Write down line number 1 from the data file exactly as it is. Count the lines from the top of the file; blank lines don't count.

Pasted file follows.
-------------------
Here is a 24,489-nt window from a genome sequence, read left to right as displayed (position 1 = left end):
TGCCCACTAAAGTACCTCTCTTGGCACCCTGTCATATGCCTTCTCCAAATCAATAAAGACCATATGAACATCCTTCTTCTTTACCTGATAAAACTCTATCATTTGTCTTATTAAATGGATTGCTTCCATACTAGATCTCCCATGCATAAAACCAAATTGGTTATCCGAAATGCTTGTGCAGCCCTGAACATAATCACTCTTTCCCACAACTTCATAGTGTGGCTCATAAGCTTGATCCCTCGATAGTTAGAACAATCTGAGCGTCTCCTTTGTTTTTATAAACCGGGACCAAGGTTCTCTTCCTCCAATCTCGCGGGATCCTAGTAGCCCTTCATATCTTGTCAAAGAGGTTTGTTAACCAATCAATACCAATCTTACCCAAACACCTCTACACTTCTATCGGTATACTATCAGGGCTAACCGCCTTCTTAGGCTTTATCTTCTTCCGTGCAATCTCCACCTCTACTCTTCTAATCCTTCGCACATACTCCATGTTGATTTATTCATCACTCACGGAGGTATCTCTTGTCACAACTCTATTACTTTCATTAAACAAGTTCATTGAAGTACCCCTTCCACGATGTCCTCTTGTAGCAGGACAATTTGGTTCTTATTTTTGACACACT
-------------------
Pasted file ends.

Here is a 24,489-nt window from a genome sequence, read left to right as displayed (position 1 = left end):